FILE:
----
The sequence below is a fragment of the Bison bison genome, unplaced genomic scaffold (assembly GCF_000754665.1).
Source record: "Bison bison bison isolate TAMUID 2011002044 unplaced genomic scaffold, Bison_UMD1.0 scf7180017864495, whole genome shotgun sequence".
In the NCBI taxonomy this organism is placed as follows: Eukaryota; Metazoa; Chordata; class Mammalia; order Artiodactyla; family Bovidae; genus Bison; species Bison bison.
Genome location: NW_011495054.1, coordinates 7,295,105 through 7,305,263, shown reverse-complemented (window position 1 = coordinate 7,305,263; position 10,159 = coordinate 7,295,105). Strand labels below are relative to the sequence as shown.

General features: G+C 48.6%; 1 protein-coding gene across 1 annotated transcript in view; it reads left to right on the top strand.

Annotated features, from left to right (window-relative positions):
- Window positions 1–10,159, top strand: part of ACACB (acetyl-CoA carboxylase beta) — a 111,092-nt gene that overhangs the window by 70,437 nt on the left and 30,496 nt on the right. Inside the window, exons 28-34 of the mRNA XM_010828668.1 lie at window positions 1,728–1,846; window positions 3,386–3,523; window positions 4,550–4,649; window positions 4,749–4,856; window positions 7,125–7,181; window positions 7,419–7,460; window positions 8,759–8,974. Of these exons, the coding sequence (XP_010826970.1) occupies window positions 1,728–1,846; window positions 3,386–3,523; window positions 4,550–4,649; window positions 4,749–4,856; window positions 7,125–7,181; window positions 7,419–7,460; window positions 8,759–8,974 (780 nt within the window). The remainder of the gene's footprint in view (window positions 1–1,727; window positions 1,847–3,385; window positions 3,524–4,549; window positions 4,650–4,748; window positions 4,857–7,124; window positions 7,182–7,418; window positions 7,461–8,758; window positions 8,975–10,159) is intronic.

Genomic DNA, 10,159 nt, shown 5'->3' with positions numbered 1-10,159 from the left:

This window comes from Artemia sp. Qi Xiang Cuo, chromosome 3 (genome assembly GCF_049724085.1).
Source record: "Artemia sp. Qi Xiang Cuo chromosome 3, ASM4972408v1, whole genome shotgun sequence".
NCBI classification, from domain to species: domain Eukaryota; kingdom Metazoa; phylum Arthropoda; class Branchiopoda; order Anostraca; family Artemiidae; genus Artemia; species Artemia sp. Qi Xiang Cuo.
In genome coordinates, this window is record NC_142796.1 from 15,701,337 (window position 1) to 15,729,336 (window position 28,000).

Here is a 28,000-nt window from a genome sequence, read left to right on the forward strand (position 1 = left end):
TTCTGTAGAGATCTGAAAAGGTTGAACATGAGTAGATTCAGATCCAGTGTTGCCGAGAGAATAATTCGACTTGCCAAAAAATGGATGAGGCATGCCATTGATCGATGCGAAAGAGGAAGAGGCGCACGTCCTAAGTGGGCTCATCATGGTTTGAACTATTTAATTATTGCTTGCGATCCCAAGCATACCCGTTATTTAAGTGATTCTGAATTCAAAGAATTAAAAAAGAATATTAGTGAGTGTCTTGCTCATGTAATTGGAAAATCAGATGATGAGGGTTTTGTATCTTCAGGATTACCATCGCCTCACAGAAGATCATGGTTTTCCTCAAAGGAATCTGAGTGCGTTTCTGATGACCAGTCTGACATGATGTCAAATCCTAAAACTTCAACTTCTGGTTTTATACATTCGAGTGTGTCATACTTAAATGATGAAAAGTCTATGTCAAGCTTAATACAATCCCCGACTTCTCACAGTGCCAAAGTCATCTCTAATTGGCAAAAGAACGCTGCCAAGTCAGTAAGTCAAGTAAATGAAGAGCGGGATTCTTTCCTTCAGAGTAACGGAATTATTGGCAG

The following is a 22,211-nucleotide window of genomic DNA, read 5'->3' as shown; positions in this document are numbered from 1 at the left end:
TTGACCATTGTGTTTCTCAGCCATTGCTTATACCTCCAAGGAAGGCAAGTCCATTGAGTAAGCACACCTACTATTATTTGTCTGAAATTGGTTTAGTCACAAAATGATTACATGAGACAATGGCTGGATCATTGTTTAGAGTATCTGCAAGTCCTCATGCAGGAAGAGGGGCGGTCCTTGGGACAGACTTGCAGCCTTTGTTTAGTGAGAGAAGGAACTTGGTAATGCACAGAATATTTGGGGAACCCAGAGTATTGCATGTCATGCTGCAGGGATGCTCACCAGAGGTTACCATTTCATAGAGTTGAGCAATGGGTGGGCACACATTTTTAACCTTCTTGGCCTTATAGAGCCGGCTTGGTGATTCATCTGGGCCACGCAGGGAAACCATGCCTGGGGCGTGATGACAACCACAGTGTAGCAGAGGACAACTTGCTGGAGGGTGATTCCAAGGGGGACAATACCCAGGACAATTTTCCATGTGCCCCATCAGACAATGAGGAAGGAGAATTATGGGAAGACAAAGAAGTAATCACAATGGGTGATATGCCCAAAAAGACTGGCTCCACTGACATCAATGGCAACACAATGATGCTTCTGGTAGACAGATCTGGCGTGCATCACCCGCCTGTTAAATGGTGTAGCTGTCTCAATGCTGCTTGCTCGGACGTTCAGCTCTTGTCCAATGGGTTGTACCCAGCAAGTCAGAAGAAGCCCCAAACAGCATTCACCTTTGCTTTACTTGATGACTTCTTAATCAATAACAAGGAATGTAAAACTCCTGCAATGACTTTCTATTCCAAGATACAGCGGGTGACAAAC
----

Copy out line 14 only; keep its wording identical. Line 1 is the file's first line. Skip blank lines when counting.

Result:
TTCTGTAGAGATCTGAAAAGGTTGAACATGAGTAGATTCAGATCCAGTGTTGCCGAGAGAATAATTCGACTTGCCAAAAAATGGATGAGGCATGCCATTGATCGATGCGAAAGAGGAAGAGGCGCACGTCCTAAGTGGGCTCATCATGGTTTGAACTATTTAATTATTGCTTGCGATCCCAAGCATACCCGTTATTTAAGTGATTCTGAATTCAAAGAATTAAAAAAGAATATTAGTGAGTGTCTTGCTCATGTAATTGGAAAATCAGATGATGAGGGTTTTGTATCTTCAGGATTACCATCGCCTCACAGAAGATCATGGTTTTCCTCAAAGGAATCTGAGTGCGTTTCTGATGACCAGTCTGACATGATGTCAAATCCTAAAACTTCAACTTCTGGTTTTATACATTCGAGTGTGTCATACTTAAATGATGAAAAGTCTATGTCAAGCTTAATACAATCCCCGACTTCTCACAGTGCCAAAGTCATCTCTAATTGGCAAAAGAACGCTGCCAAGTCAGTAAGTCAAGTAAATGAAGAGCGGGATTCTTTCCTTCAGAGTAACGGAATTATTGGCAG